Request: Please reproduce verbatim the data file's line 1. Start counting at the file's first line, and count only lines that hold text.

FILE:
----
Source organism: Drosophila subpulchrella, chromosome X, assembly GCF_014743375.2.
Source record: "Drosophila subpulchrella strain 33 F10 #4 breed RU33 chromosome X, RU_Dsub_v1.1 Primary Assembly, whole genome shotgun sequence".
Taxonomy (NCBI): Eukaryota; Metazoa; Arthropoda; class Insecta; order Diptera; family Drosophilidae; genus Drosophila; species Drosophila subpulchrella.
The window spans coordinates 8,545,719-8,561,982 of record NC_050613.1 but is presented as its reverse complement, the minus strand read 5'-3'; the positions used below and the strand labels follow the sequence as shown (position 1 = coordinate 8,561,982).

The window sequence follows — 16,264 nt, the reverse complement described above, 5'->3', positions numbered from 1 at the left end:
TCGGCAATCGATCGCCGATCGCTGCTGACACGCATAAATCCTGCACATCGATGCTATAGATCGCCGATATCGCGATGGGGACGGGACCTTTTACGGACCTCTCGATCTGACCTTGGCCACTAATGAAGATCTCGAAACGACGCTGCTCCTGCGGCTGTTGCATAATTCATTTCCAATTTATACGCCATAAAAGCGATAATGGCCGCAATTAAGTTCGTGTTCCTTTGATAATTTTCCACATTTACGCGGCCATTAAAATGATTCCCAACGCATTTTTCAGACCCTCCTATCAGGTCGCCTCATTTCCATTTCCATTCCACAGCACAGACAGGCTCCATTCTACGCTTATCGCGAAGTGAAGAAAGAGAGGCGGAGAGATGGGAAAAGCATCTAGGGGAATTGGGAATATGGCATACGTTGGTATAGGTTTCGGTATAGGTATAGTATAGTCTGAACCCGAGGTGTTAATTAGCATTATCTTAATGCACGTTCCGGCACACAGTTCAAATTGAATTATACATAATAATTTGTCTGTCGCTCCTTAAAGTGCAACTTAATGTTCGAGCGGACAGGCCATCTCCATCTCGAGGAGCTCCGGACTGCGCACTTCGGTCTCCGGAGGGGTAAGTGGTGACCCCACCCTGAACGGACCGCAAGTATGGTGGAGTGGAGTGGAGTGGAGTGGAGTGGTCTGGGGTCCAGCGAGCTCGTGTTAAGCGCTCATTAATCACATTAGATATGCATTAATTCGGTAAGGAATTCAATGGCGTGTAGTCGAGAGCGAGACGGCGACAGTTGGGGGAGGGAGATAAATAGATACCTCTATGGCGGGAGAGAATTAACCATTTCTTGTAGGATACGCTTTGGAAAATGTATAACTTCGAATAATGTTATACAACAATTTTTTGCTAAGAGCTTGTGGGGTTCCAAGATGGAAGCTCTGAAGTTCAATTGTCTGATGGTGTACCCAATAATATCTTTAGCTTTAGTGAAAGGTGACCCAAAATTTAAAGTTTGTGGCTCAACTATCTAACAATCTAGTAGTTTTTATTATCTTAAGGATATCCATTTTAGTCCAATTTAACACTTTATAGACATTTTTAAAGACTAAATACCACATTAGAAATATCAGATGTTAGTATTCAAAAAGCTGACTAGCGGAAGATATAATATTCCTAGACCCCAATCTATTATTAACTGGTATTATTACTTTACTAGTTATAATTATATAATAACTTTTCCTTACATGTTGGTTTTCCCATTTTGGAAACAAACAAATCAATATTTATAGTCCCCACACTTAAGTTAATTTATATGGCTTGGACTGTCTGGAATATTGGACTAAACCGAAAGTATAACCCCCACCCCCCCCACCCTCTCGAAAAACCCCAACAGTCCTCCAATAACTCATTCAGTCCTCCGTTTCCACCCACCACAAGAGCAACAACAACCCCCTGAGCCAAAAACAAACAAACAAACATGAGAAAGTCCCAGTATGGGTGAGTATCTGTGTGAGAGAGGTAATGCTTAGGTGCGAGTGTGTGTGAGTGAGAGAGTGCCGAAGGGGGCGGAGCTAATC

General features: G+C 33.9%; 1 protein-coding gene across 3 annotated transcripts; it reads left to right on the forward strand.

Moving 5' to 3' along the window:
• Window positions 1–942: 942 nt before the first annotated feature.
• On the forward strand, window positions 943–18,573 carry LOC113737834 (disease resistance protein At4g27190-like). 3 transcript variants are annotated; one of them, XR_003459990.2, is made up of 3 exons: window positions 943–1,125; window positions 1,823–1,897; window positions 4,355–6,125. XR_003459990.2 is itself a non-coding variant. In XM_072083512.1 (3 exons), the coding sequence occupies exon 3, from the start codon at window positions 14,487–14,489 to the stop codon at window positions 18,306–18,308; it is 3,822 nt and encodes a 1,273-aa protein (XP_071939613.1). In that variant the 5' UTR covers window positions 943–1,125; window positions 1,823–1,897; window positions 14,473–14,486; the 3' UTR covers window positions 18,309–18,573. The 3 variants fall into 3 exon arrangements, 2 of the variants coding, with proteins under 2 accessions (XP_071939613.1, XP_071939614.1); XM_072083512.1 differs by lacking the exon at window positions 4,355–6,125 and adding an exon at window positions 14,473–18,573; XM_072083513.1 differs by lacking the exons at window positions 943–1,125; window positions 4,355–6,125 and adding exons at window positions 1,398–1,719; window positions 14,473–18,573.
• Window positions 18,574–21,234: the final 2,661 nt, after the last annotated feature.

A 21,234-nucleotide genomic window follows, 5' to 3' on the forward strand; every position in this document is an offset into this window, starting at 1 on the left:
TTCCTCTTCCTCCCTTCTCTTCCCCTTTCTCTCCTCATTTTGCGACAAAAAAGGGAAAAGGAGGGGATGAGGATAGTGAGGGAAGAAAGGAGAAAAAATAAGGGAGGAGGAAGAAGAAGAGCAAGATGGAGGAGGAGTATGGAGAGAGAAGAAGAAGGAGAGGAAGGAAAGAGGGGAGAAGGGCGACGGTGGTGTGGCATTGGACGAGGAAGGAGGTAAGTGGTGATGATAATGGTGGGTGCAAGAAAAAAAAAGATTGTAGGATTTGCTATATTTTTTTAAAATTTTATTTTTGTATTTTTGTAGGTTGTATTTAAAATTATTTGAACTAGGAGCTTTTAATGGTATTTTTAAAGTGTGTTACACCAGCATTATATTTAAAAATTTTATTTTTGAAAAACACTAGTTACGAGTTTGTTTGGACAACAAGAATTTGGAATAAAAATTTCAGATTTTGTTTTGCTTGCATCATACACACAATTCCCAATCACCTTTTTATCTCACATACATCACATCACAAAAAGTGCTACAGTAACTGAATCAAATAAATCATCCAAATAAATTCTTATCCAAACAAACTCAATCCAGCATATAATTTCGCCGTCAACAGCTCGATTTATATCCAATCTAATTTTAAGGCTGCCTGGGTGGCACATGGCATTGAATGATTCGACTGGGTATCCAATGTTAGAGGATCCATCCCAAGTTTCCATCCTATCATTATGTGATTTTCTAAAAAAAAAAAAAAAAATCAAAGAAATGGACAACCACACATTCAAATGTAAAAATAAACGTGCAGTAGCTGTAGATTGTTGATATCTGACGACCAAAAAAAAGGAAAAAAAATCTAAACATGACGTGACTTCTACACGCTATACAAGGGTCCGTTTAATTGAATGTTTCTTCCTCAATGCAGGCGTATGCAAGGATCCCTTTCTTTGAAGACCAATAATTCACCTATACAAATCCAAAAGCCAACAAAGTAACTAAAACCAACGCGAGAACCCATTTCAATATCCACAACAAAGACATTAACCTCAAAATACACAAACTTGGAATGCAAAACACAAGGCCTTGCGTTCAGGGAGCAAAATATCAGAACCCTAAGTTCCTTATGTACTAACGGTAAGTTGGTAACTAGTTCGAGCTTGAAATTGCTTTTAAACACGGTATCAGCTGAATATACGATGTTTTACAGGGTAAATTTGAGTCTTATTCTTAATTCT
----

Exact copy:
Source organism: Drosophila subpulchrella, chromosome X, assembly GCF_014743375.2.